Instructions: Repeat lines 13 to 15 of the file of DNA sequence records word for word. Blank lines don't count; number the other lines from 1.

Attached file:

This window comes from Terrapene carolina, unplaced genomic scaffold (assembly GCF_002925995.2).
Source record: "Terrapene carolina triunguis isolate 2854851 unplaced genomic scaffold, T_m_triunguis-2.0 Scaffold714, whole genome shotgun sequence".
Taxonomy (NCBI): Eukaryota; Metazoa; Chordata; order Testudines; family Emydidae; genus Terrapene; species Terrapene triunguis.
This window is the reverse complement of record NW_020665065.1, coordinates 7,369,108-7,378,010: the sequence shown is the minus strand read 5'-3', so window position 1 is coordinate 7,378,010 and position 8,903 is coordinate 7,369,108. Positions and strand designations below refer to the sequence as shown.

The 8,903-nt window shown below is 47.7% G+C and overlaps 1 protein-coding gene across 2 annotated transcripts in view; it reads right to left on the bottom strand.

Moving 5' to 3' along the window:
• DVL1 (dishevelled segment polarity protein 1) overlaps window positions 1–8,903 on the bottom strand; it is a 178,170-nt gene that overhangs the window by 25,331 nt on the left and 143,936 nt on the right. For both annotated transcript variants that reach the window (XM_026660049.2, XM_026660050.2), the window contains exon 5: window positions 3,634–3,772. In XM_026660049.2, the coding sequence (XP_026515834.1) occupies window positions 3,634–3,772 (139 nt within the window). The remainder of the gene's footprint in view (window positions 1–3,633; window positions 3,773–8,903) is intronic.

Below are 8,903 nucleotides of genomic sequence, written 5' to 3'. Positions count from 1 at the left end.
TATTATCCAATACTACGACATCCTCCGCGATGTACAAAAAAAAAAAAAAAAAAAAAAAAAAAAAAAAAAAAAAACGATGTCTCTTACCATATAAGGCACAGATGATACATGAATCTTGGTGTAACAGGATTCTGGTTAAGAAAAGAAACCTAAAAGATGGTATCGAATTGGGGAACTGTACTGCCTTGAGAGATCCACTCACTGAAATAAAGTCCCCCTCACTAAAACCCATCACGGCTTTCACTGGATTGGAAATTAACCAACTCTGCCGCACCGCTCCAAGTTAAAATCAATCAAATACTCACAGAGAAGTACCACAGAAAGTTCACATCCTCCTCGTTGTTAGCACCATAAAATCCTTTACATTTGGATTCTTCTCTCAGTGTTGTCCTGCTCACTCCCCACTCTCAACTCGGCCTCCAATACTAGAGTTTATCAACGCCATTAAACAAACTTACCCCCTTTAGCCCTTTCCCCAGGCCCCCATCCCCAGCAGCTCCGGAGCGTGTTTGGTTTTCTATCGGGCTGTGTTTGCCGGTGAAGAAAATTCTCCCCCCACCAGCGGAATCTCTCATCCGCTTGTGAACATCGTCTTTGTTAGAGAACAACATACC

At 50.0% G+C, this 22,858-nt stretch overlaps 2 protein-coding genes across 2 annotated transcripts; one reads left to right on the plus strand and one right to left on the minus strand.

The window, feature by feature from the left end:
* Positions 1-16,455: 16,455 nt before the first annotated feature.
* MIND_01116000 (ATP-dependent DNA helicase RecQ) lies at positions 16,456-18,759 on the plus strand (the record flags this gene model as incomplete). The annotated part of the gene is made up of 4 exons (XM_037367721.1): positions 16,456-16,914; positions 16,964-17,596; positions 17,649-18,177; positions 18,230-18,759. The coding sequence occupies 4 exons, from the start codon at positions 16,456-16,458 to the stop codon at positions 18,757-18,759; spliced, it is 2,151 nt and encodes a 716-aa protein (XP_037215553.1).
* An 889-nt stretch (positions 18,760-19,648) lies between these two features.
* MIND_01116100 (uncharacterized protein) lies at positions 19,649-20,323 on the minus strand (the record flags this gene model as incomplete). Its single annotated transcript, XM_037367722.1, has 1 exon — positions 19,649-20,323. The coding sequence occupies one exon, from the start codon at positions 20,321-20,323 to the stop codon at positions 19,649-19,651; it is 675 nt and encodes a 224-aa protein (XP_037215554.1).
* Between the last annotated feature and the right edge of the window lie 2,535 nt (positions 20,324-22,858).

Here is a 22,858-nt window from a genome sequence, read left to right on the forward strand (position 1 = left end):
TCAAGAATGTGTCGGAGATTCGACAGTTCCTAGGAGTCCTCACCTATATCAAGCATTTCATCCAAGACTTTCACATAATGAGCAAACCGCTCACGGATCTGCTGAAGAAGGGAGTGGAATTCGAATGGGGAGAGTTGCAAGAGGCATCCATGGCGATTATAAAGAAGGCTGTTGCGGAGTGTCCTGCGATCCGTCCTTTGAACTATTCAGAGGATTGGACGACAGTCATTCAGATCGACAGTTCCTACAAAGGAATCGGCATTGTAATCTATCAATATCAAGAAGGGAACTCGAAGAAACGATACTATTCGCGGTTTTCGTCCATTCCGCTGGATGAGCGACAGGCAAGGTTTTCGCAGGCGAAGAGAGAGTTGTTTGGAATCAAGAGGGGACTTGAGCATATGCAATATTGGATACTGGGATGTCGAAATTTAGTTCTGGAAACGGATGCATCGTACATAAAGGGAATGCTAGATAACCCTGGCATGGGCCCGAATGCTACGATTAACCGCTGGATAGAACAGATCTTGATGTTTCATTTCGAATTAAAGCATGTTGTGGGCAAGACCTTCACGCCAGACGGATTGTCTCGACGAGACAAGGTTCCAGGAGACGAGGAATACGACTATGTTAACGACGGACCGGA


* MIND_01116000 (ATP-dependent DNA helicase RecQ) lies at positions 16,456-18,759 on the plus strand (the record flags this gene model as incomplete). The annotated part of the gene is made up of 4 exons (XM_037367721.1): positions 16,456-16,914; positions 16,964-17,596; positions 17,649-18,177; positions 18,230-18,759. The coding sequence occupies 4 exons, from the start codon at positions 16,456-16,458 to the stop codon at positions 18,757-18,759; spliced, it is 2,151 nt and encodes a 716-aa protein (XP_037215553.1).
* An 889-nt stretch (positions 18,760-19,648) lies between these two features.
* MIND_01116100 (uncharacterized protein) lies at positions 19,649-20,323 on the minus strand (the record flags this gene model as incomplete). Its single annotated transcript, XM_037367722.1, has 1 exon — positions 19,649-20,323. The coding sequence occupies one exon, from the start codon at positions 20,321-20,323 to the stop codon at positions 19,649-19,651; it is 675 nt and encodes a 224-aa protein (XP_037215554.1).